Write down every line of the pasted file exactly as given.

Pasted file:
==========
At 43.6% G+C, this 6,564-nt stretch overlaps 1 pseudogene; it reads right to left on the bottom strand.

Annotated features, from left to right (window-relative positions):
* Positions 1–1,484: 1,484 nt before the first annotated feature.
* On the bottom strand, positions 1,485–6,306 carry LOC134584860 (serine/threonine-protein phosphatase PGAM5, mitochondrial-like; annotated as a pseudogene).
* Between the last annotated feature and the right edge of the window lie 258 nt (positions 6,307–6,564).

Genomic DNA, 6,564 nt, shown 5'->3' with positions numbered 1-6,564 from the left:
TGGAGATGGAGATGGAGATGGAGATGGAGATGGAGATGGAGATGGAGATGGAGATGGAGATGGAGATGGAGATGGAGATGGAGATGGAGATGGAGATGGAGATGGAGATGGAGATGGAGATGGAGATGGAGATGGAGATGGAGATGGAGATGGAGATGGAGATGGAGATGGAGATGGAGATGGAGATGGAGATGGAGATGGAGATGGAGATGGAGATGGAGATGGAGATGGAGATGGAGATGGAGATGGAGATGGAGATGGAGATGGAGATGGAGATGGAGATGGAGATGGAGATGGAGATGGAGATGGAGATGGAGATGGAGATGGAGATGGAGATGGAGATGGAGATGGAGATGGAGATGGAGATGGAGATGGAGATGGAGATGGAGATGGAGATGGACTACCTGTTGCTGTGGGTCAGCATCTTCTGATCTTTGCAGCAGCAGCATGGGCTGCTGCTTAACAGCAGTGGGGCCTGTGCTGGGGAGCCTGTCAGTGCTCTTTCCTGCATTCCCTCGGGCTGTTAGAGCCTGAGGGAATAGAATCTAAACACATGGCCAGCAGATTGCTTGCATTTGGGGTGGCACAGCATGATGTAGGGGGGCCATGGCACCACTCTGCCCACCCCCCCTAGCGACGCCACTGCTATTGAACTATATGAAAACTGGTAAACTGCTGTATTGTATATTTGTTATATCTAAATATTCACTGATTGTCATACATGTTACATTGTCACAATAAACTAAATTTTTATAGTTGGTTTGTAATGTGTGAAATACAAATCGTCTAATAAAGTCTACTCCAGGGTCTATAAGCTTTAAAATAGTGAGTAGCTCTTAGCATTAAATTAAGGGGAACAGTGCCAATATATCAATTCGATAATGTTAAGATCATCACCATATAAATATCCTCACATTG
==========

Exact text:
At 43.6% G+C, this 6,564-nt stretch overlaps 1 pseudogene; it reads right to left on the bottom strand.

Annotated features, from left to right (window-relative positions):
* Positions 1–1,484: 1,484 nt before the first annotated feature.
* On the bottom strand, positions 1,485–6,306 carry LOC134584860 (serine/threonine-protein phosphatase PGAM5, mitochondrial-like; annotated as a pseudogene).
* Between the last annotated feature and the right edge of the window lie 258 nt (positions 6,307–6,564).

Genomic DNA, 6,564 nt, shown 5'->3' with positions numbered 1-6,564 from the left:
TGGAGATGGAGATGGAGATGGAGATGGAGATGGAGATGGAGATGGAGATGGAGATGGAGATGGAGATGGAGATGGAGATGGAGATGGAGATGGAGATGGAGATGGAGATGGAGATGGAGATGGAGATGGAGATGGAGATGGAGATGGAGATGGAGATGGAGATGGAGATGGAGATGGAGATGGAGATGGAGATGGAGATGGAGATGGAGATGGAGATGGAGATGGAGATGGAGATGGAGATGGAGATGGAGATGGAGATGGAGATGGAGATGGAGATGGAGATGGAGATGGAGATGGAGATGGAGATGGAGATGGAGATGGAGATGGAGATGGAGATGGAGATGGAGATGGAGATGGAGATGGAGATGGAGATGGAGATGGAGATGGAGATGGAGATGGACTACCTGTTGCTGTGGGTCAGCATCTTCTGATCTTTGCAGCAGCAGCATGGGCTGCTGCTTAACAGCAGTGGGGCCTGTGCTGGGGAGCCTGTCAGTGCTCTTTCCTGCATTCCCTCGGGCTGTTAGAGCCTGAGGGAATAGAATCTAAACACATGGCCAGCAGATTGCTTGCATTTGGGGTGGCACAGCATGATGTAGGGGGGCCATGGCACCACTCTGCCCACCCCCCCTAGCGACGCCACTGCTATTGAACTATATGAAAACTGGTAAACTGCTGTATTGTATATTTGTTATATCTAAATATTCACTGATTGTCATACATGTTACATTGTCACAATAAACTAAATTTTTATAGTTGGTTTGTAATGTGTGAAATACAAATCGTCTAATAAAGTCTACTCCAGGGTCTATAAGCTTTAAAATAGTGAGTAGCTCTTAGCATTAAATTAAGGGGAACAGTGCCAATATATCAATTCGATAATGTTAAGATCATCACCATATAAATATCCTCACATTG